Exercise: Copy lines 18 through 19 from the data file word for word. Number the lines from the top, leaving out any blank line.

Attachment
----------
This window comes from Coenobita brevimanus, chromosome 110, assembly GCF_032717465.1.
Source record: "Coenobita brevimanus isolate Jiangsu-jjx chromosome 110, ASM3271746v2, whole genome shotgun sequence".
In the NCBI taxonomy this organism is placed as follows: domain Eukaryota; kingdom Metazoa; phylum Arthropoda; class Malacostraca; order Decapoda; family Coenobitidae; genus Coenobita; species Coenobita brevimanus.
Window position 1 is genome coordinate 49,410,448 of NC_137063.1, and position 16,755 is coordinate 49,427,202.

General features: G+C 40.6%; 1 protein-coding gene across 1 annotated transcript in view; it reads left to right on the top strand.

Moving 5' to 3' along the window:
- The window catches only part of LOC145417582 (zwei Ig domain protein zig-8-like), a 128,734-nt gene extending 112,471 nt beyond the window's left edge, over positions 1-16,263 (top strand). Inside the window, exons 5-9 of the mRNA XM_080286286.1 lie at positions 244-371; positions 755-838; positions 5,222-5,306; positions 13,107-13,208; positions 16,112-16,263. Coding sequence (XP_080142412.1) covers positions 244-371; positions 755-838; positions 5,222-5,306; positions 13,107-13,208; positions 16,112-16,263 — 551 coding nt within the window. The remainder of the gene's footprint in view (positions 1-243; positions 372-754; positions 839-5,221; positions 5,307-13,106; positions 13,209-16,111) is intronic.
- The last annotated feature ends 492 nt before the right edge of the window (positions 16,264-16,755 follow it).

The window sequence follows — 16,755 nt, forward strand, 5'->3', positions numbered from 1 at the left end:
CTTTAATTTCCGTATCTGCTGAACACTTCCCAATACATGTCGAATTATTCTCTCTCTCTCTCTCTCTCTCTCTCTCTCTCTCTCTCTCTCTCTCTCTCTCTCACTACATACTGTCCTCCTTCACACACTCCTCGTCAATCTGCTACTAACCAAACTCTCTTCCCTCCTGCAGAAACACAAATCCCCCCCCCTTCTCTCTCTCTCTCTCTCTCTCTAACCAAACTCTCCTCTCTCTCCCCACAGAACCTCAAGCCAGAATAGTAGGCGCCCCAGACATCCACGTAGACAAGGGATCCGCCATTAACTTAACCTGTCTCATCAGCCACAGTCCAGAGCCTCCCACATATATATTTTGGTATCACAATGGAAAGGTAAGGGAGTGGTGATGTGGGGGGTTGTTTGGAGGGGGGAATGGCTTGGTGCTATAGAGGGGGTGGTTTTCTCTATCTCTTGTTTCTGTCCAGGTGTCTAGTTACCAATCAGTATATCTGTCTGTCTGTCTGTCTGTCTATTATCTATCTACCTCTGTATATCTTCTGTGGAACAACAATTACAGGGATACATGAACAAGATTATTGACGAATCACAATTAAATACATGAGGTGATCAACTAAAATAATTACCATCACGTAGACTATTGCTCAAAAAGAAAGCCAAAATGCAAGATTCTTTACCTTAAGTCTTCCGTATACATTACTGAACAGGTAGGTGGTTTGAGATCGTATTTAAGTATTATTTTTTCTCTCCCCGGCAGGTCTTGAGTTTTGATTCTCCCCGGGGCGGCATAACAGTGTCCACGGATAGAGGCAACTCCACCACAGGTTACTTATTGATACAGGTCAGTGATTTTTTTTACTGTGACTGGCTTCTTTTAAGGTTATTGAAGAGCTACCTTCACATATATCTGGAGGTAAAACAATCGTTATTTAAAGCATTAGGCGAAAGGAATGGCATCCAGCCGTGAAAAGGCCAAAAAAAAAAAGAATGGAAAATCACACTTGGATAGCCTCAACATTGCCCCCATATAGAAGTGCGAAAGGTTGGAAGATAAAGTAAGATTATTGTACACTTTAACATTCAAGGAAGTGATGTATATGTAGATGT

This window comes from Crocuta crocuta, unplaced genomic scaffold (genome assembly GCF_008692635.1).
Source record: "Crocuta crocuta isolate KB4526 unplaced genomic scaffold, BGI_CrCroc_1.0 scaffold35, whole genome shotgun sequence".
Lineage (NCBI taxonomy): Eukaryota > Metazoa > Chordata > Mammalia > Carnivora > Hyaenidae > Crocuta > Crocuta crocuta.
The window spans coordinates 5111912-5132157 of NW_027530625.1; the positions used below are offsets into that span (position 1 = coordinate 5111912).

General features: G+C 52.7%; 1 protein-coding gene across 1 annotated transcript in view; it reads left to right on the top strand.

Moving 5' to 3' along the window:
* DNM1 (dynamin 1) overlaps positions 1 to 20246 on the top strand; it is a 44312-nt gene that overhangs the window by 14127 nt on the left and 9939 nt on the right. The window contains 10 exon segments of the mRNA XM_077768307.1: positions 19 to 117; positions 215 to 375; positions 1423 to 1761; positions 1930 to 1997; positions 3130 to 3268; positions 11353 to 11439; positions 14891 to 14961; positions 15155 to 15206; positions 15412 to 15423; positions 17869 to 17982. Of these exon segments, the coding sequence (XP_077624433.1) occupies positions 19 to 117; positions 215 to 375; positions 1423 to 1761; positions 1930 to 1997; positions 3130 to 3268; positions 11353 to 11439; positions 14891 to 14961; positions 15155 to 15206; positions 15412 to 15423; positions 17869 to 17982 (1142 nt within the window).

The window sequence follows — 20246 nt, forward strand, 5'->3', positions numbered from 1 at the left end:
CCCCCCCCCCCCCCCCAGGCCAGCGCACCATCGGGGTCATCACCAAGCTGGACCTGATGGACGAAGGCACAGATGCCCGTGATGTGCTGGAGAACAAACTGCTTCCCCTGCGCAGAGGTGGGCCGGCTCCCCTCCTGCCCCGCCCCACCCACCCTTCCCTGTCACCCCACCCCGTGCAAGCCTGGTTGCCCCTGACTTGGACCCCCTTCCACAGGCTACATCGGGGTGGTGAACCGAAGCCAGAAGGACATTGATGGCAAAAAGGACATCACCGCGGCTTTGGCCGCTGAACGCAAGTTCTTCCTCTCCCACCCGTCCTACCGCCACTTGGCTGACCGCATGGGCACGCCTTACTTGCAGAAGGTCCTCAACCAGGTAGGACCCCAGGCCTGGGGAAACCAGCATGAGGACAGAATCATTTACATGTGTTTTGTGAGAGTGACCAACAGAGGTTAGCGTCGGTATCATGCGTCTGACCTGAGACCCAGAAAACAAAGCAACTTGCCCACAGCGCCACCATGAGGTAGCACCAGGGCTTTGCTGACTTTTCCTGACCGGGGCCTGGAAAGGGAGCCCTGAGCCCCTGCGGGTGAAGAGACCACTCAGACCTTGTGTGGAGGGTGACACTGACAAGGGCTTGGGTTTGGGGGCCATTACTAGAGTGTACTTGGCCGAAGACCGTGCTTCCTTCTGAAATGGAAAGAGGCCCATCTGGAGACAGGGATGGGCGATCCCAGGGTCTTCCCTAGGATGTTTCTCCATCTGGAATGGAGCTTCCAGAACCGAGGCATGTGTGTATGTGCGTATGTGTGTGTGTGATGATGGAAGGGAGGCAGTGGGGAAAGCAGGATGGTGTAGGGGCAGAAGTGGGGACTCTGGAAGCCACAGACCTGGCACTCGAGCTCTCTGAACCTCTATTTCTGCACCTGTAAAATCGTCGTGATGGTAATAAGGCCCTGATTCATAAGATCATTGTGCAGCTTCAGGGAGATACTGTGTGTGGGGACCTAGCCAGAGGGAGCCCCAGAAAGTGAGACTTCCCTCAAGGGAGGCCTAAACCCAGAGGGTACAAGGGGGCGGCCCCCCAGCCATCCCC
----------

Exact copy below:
The window sequence follows — 20246 nt, forward strand, 5'->3', positions numbered from 1 at the left end:
CCCCCCCCCCCCCCCCAGGCCAGCGCACCATCGGGGTCATCACCAAGCTGGACCTGATGGACGAAGGCACAGATGCCCGTGATGTGCTGGAGAACAAACTGCTTCCCCTGCGCAGAGGTGGGCCGGCTCCCCTCCTGCCCCGCCCCACCCACCCTTCCCTGTCACCCCACCCCGTGCAAGCCTGGTTGCCCCTGACTTGGACCCCCTTCCACAGGCTACATCGGGGTGGTGAACCGAAGCCAGAAGGACATTGATGGCAAAAAGGACATCACCGCGGCTTTGGCCGCTGAACGCAAGTTCTTCCTCTCCCACCCGTCCTACCGCCACTTGGCTGACCGCATGGGCACGCCTTACTTGCAGAAGGTCCTCAACCAGGTAGGACCCCAGGCCTGGGGAAACCAGCATGAGGACAGAATCATTTACATGTGTTTTGTGAGAGTGACCAACAGAGGTTAGCGTCGGTATCATGCGTCTGACCTGAGACCCAGAAAACAAAGCAACTTGCCCACAGCGCCACCATGAGGTAGCACCAGGGCTTTGCTGACTTTTCCTGACCGGGGCCTGGAAAGGGAGCCCTGAGCCCCTGCGGGTGAAGAGACCACTCAGACCTTGTGTGGAGGGTGACACTGACAAGGGCTTGGGTTTGGGGGCCATTACTAGAGTGTACTTGGCCGAAGACCGTGCTTCCTTCTGAAATGGAAAGAGGCCCATCTGGAGACAGGGATGGGCGATCCCAGGGTCTTCCCTAGGATGTTTCTCCATCTGGAATGGAGCTTCCAGAACCGAGGCATGTGTGTATGTGCGTATGTGTGTGTGTGATGATGGAAGGGAGGCAGTGGGGAAAGCAGGATGGTGTAGGGGCAGAAGTGGGGACTCTGGAAGCCACAGACCTGGCACTCGAGCTCTCTGAACCTCTATTTCTGCACCTGTAAAATCGTCGTGATGGTAATAAGGCCCTGATTCATAAGATCATTGTGCAGCTTCAGGGAGATACTGTGTGTGGGGACCTAGCCAGAGGGAGCCCCAGAAAGTGAGACTTCCCTCAAGGGAGGCCTAAACCCAGAGGGTACAAGGGGGCGGCCCCCCAGCCATCCCC